Book Reviews -- By: Anonymous

Journal: Bibliotheca Sacra
Volume: BSAC 103:410 (Apr 1946)
Article: Book Reviews
Author: Anonymous


Book Reviews

Bible Questions Explained. By Louis T. Talbot, D.D. Wm. B. Eerdmans, Grand Rapids. 280 pp. 2.00.

Not many men have had experience and study whereby they may answer Bible questions with accuracy. Dr. Talbot has through years of a unique radio broadcasting experience become qualified, and in consequence this volume is satisfactory. It is a pleasure to commend a work which runs so true to the right interpretation of the Bible.

President Lewis Sperry Chafer

Fairest Flower. By F. J. Huegel. Zondervan, Grand Rapids. 85 pp. $1.25.

A devotional book which unfolds the loveliness of Christ is this, therefore of great value to those who desire to honor Him. The book is largely mindful of the saint in this cosmos world. This work, then, is commended.

President Lewis Sperry Chafer

New Testament. Revised Standard Version. Thomas Nelson and Sons, New York. $2.00.

For years the saying has been abroad that the King James Version excels in its English, the Revision in its accuracy. An attempt has been made in this work to remove whatever of stigma attaches to the American Standard Version by such a comparison. It is the child of nine men, members of the American Standard Bible Committee, appointed by the International Council of Religious Education. The Old Testament will appear at a later date. After an era in which we have had several translations by individuals, we have at length received a demonstration of the value of a consensus of trained minds profiting by the errors and achievements of those who have gone before. This is a major event in current Christianity, and the reading public is certain to respond with a large patronage.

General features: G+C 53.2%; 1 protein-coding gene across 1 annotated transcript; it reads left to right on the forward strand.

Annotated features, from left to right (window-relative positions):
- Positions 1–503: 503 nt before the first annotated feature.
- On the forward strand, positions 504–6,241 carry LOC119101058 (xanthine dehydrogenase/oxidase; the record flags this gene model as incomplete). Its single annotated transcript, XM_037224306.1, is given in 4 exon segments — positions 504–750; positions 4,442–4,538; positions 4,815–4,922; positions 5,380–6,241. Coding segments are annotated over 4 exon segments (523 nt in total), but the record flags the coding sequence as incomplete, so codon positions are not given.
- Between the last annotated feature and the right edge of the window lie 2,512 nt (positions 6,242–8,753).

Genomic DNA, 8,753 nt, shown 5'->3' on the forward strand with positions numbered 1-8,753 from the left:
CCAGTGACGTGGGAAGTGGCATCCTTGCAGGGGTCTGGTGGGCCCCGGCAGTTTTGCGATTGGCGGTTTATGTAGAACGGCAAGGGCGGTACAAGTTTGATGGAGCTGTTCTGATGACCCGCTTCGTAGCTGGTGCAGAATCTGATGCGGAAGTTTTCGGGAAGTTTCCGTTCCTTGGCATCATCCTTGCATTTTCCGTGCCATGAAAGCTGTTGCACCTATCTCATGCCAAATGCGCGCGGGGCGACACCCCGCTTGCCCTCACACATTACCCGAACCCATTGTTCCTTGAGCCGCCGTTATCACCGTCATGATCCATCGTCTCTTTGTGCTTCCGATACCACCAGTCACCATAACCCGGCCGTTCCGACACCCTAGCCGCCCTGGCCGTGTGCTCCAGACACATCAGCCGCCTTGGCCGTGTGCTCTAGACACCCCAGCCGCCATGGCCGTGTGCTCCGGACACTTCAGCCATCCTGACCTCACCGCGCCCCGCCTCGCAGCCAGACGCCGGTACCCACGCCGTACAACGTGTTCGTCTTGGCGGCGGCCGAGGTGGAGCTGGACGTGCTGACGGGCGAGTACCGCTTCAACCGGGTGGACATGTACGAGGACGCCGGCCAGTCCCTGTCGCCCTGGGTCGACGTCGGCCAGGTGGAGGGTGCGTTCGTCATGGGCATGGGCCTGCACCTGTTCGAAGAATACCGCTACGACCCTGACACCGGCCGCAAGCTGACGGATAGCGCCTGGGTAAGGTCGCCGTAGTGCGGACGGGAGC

The ideal of the translation is the realization of a greater degree of flexibility than the American Standard Version through a more free translation, couched in the speech of the day. Broadly speaking, this goal has been attained. Except in prayers, the use of “thou,” “thee,” and “ye” has been

abandoned. Simpler terms have been introduced in faithfulness to the original. Sometimes this brings a sense of loss in familiar texts, such as, Acts 1:8, where, “to the end of the earth” has displaced “unto the uttermost part of the earth.” The translators have not scrupled to give a rendering other than the exact meaning of the original if thereby the impression gained is clearer or if some misapprehension is avoided. For instance, in John 21:7, where the Revision states of Peter that he was naked, t...

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